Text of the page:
KP: You were in the ROTC program. It was mandatory for two years.
KP: What did you think of ROTC?
GT: Well, back in those years, it was very boring. We had a very poor grade of instructors and I was glad that I only had two years.
KP: It sounds like you had no desire to be in the advanced ROTC?
GT: No desire, no desire.
KP: Did any part of your ROTC training prove useful to you when you were in the Army?
GT: No, I don't think so, other than I knew how to march, knew left, right, left, right. That's about all. [laughter]
KP: What did you think of chapel?
GT: That's a very pleasant experience. ... We had first class speakers each Sunday and I went with great interest, great enjoyment. I am not a religious person now, nor was I then, but, in chapel, I really liked the people that they brought on campus then. I guess my way of saying it is, I thought the faculty at Rutgers was sub-standard when I was there, but, ... bringing in top flight guests, such as in the chapel, helped.
KP: You felt that you were exposed to many different people and ways of thinking.
GT: Oh, yes, yeah, yeah. They did a good job that way.
KP: Where were you when you heard about the attack on Pearl Harbor?
GT: When Pearl Harbor came, I was in Cape May, New Jersey, with a group of high school friends that were staying at a hotel down there just for a nice, pleasant weekend and I had, also, with me my fraternity brother. So, it was a social event and, as soon as we heard about the war, we found out when the next train was to Philadelphia, so that we could go on to New Brunswick, because, at that time, then, I became a very good American. I didn't think anybody had the right to attack us and I was ready to get even with them in whatever way I could.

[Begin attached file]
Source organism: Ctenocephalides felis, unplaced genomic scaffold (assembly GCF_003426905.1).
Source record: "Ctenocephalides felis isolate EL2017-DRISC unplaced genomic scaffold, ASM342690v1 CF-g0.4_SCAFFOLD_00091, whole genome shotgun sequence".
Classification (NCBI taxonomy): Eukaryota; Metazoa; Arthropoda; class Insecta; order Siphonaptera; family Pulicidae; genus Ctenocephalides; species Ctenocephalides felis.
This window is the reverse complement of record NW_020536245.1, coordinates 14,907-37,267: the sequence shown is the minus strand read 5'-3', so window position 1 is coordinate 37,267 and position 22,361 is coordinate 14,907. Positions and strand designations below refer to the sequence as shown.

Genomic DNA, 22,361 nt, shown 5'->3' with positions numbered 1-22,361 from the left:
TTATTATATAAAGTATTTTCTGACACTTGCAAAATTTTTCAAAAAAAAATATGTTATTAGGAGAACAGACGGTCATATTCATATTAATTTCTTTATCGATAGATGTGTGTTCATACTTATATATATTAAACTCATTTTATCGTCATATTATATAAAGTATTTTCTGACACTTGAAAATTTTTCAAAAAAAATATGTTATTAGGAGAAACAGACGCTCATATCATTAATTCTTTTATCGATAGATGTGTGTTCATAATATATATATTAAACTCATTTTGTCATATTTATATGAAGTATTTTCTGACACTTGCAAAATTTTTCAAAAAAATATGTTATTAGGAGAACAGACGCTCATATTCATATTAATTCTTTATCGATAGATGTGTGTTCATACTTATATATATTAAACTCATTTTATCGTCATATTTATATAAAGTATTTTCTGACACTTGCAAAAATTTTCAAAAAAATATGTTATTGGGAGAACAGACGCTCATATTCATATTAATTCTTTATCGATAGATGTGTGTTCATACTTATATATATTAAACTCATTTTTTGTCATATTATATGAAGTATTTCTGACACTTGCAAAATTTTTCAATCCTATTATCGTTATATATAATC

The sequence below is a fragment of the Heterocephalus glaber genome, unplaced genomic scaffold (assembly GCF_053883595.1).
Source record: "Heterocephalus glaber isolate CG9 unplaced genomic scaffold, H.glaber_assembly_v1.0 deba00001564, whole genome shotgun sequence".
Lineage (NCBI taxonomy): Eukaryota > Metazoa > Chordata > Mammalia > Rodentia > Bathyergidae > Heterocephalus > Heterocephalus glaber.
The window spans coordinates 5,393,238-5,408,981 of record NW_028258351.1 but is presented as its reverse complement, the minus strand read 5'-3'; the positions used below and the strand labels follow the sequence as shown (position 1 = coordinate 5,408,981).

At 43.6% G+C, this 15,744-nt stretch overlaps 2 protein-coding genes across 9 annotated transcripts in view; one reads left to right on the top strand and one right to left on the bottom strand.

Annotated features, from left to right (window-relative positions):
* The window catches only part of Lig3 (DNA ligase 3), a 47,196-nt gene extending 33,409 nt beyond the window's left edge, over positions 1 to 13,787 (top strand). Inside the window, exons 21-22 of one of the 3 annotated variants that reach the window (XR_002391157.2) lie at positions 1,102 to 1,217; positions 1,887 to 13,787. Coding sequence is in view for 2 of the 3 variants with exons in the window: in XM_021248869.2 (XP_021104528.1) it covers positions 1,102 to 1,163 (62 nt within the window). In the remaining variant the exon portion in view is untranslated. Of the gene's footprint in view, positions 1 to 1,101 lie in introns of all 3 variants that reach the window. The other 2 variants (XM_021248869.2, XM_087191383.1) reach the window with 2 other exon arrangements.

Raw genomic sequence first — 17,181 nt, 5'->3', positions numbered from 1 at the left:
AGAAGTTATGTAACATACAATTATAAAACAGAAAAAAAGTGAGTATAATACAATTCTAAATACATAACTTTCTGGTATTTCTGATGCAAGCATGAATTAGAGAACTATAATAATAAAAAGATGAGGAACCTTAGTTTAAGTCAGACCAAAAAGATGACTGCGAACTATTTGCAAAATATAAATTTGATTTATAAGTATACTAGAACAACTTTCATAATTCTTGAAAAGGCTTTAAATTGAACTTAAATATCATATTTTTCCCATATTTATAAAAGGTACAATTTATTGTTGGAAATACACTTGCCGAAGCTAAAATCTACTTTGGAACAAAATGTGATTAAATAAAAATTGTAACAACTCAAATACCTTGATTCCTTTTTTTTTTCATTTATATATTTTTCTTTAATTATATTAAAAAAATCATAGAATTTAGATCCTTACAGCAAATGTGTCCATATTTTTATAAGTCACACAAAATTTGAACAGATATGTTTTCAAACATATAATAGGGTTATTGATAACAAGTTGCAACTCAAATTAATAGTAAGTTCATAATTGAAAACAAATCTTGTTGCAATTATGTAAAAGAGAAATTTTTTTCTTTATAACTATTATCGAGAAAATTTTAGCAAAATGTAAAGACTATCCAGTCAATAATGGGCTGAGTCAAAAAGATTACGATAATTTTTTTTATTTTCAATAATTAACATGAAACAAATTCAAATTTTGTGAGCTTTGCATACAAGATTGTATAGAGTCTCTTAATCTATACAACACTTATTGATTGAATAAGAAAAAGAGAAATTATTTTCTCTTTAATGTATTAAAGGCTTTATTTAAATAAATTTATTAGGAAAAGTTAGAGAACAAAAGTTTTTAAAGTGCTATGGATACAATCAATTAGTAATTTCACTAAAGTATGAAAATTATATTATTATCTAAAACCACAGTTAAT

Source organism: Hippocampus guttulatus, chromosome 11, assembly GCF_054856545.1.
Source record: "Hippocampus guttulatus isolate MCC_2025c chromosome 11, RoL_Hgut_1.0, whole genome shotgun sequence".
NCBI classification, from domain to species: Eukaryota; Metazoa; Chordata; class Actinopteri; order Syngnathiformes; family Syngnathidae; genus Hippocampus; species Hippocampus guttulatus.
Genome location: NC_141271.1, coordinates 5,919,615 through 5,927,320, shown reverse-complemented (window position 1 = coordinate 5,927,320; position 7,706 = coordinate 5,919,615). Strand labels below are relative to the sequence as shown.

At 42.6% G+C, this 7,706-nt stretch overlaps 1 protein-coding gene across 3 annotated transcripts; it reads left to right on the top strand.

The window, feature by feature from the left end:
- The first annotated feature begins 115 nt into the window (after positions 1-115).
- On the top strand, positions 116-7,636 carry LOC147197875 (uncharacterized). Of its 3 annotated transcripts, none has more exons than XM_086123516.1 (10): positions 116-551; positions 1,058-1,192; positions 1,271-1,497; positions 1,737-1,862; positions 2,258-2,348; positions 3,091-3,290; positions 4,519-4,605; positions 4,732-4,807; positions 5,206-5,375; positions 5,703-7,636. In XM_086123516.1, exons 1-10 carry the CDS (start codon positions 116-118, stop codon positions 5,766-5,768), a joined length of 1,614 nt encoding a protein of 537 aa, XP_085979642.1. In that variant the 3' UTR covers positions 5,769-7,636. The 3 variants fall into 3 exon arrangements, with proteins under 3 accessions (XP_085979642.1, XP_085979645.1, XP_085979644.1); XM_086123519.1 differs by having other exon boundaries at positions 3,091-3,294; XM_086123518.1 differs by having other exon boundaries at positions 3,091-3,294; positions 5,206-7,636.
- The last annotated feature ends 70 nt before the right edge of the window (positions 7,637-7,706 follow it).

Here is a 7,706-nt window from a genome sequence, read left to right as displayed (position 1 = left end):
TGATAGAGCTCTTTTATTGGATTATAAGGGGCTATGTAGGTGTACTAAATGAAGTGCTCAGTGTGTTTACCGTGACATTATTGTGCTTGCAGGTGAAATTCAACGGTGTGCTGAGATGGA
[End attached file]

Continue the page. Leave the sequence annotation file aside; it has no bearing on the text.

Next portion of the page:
KP: It sounds like you were all set to enlist.
GT: Yeah. I would have enlisted, yes. Instead, I stayed and worked an extra two months, but, ... I did not regret going into the Army from the very first day. The only sad part was, I had to leave my girlfriend.
KP: You finished out the semester at Rutgers.
GT: Oh, yes, yeah. We had graduation. That was in May of '42.
KP: Your graduation date was pushed up.
GT: Couple months, weeks, ahead, yeah.
KP: You decided to enlist in the Army. Why did you pick the Army? Many people tried to avoid the infantry.
GT: Well, there's a case where, maybe, my ROTC at Rutgers influenced me, 'cause I figured, you know, I was already one step ahead of the rest, I guess. So, there was no good reason that I can think of.
KP: Did you ever consider the Navy or the Air Corps?
GT: Never gave it a thought. I wanted to get in the Coast Guard, and I went to a friend that was a commander in the Coast Guard, and he said, "Well, I'll put you on the list. You're about one hundred," on the list that has one hundred. They only need ten, so, that was a short lived desire. The only reason I wanted to go in the Coast Guard is, I love Ocean City, and the Coast Guard operated out of Ocean City, as well as Cape May, and I was hoping, at that time, to stay ... near home.